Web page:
Avatar of Zack
Zack
Flag for Australia asked on

Internet Connection Down SBS 2008 Which Services to Restart

Heyas,

Whenever their is power outage in our building a fair few of late we reboot the router and NTU and then normally we have to reboot the SBS Server to restore the net connection. My questions which specific services on SBS should we restart to  try restore the net connection, before going through a complete server reboot which take about 20 minutes.

Thank you.
SBS

Avatar of undefined
Last Comment
Rob Williams

8/22/2022 - Mon
Larry Struckmeyer MVP

Hmmm.... If the power is out for only a brief time the UPS should keep it all up.  If the power is off for any longer than the known stable time for the UPS you should have already shut off all the IT equipment.  

What type of internet service do you have?  Could it just be that the ISP supplied equipment needs more time than you expect to recycle after the power fails?

Seems to me there are only three possibilites.  Your equipment remains up, which means it should not lose the connection, and the ISP supplied peices reset, or everything resets, or the ISP stuff stays up and one or more of your peices resets.  It would be very useful in troubleshooting this to know which of those three things occcures.
Zack

ASKER
The type of internet service is an ADSL connection.

When I reboot The ISP modem and router they fully autheticate connect to the internet and when I plug a laptop in directly I get an internet connection. However the SBS server doesn't pickup I have an internet connection until after I have rebooted the server.

The equipment in the server room does remain up, the ups takes care of that. However the internet connection does drop out (obviously) when a power outage occurs. If I give the modem/router about 5 minutes it will pick their the internet connection again and connect, but I reboot the equipment because it's quicker.

Which leads to think that one of the SBS services isn't detecting the internet connection correctly after it has dropped out.

Thank you.
ASKER CERTIFIED SOLUTION
Rob Williams

Log in or sign up to see answer
Become an EE member today7-DAY FREE TRIAL
Members can start a 7-Day Free trial then enjoy unlimited access to the platform
Sign up - Free for 7 days
or
Learn why we charge membership fees
We get it - no one likes a content blocker. Take one extra minute and find out why we block content.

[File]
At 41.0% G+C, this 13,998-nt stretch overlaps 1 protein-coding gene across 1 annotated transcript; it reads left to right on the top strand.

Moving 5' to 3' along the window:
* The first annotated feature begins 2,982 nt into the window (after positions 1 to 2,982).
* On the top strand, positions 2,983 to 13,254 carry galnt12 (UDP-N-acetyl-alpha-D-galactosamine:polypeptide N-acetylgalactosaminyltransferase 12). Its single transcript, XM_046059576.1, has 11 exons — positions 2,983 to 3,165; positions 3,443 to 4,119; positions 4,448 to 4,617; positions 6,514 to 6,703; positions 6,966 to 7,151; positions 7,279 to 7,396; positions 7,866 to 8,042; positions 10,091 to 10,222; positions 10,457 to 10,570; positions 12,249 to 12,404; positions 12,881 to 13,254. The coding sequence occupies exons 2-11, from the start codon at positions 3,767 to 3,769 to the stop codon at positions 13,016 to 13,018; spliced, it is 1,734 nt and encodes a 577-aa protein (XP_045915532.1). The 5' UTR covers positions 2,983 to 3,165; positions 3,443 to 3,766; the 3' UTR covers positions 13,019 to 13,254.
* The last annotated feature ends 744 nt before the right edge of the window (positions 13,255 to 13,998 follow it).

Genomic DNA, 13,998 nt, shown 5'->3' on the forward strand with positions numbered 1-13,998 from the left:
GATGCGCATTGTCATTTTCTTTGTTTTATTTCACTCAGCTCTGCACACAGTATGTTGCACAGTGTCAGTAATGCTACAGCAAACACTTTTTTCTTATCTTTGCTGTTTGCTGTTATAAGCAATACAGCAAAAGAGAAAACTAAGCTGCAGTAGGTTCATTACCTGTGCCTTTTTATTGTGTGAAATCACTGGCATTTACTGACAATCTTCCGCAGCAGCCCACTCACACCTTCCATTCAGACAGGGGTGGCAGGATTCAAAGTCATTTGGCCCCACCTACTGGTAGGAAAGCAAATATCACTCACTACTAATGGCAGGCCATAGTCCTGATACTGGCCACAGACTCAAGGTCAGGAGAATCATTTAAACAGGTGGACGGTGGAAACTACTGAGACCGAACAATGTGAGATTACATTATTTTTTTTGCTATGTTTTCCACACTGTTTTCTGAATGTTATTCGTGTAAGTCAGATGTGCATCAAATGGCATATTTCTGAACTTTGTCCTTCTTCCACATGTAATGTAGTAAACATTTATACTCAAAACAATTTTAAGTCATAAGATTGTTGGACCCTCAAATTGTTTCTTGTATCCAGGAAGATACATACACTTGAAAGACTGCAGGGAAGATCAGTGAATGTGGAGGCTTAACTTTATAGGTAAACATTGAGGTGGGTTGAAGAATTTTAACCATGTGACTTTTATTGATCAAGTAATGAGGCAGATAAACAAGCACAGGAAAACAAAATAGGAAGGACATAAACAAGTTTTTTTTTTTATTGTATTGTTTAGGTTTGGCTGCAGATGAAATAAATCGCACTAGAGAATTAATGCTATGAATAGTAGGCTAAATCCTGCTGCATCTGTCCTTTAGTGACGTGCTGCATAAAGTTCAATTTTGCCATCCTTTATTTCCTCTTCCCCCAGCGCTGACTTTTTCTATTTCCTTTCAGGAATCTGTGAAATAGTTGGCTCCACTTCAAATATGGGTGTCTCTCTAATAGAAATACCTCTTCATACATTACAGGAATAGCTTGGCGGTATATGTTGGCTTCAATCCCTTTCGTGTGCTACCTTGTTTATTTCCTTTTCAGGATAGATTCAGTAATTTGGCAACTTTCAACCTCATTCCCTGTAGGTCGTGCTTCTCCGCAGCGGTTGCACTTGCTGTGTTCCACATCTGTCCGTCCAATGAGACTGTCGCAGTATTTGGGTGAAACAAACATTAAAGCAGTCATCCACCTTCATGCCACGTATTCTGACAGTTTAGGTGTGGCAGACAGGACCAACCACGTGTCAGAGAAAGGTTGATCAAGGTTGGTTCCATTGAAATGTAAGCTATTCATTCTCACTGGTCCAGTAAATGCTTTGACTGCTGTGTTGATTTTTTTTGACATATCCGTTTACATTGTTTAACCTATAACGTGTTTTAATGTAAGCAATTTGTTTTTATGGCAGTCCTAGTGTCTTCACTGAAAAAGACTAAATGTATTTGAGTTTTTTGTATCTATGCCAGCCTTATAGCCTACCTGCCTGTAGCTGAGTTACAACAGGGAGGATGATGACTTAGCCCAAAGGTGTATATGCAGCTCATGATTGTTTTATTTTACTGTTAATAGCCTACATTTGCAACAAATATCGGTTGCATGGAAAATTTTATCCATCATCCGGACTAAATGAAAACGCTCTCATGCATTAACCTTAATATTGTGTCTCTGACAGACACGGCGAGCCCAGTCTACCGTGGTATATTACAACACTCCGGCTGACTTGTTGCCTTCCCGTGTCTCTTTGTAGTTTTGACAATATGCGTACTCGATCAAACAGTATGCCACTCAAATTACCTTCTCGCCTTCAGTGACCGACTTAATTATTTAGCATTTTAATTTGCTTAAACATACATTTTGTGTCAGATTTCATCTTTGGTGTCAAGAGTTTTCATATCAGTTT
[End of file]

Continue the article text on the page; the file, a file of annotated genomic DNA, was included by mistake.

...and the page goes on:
Not exactly the question you had in mind?
Sign up for an EE membership and get your own personalized solution. With an EE membership, you can ask unlimited troubleshooting, research, or opinion questions.
ask a question
SOLUTION
Log in to continue reading
Log In
Sign up - Free for 7 days
Get an unlimited membership to EE for less than $4 a week.
Unlimited question asking, solutions, articles and more.
Larry Struckmeyer MVP

. However the internet connection does drop out (obviously) when a power outage occurs.

I don't see anything obvious about that.  The power would have to be off for the ISP as well.  If all the bits in your office are live, the signal should remain constant.
I started with Experts Exchange in 2004 and it's been a mainstay of my professional computing life since. It helped me launch a career as a programmer / Oracle data analyst
William Peck
Zack

ASKER
Thanks guys it turned it was a dynamic IP that was being assigned to the server by the cisco router we have here. I can't believe a Cisco guy would set it up like that anyway I have changed it to static tested in and all seems well.

Cheers
Rob Williams

As mentioned earlier; "I am assuming your SBS has a static IP ?????  If it had a dynamic IP the symptoms you described would occur.  It should be static. "
The Cisco fellow would not be responsible for setting the server IP.  Regardless, glad to hear it has been resolved.
Thanks hellworld12345
Cheers!
--Rob

PS: if that is the case it means the router is the DHCP server.  Though it is not compulsory, the SBS should be your DHCP server.  If not make sure the Cisco router only assigns the SBS's IP for DNS and the server also hands out the DNS suffix (mydomain.local).